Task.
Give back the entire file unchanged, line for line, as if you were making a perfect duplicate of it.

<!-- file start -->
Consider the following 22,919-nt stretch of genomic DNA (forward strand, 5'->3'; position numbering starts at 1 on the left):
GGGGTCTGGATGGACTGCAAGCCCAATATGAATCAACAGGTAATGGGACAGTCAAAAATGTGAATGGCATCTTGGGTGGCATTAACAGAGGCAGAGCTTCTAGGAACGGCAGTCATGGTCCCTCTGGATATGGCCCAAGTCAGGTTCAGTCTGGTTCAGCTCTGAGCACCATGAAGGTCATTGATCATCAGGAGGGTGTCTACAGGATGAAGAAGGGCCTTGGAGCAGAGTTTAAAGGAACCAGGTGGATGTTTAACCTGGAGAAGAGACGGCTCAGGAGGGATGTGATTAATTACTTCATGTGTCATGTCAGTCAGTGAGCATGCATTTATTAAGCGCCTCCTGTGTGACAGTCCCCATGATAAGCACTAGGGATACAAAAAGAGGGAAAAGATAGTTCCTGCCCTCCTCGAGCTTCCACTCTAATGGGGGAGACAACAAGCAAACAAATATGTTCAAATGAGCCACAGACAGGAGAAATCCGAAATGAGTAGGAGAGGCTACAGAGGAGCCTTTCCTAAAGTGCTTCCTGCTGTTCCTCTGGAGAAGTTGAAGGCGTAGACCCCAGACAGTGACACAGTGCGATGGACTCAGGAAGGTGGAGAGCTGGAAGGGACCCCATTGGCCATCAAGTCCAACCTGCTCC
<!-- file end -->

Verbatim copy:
Consider the following 22,919-nt stretch of genomic DNA (forward strand, 5'->3'; position numbering starts at 1 on the left):
GGGGTCTGGATGGACTGCAAGCCCAATATGAATCAACAGGTAATGGGACAGTCAAAAATGTGAATGGCATCTTGGGTGGCATTAACAGAGGCAGAGCTTCTAGGAACGGCAGTCATGGTCCCTCTGGATATGGCCCAAGTCAGGTTCAGTCTGGTTCAGCTCTGAGCACCATGAAGGTCATTGATCATCAGGAGGGTGTCTACAGGATGAAGAAGGGCCTTGGAGCAGAGTTTAAAGGAACCAGGTGGATGTTTAACCTGGAGAAGAGACGGCTCAGGAGGGATGTGATTAATTACTTCATGTGTCATGTCAGTCAGTGAGCATGCATTTATTAAGCGCCTCCTGTGTGACAGTCCCCATGATAAGCACTAGGGATACAAAAAGAGGGAAAAGATAGTTCCTGCCCTCCTCGAGCTTCCACTCTAATGGGGGAGACAACAAGCAAACAAATATGTTCAAATGAGCCACAGACAGGAGAAATCCGAAATGAGTAGGAGAGGCTACAGAGGAGCCTTTCCTAAAGTGCTTCCTGCTGTTCCTCTGGAGAAGTTGAAGGCGTAGACCCCAGACAGTGACACAGTGCGATGGACTCAGGAAGGTGGAGAGCTGGAAGGGACCCCATTGGCCATCAAGTCCAACCTGCTCC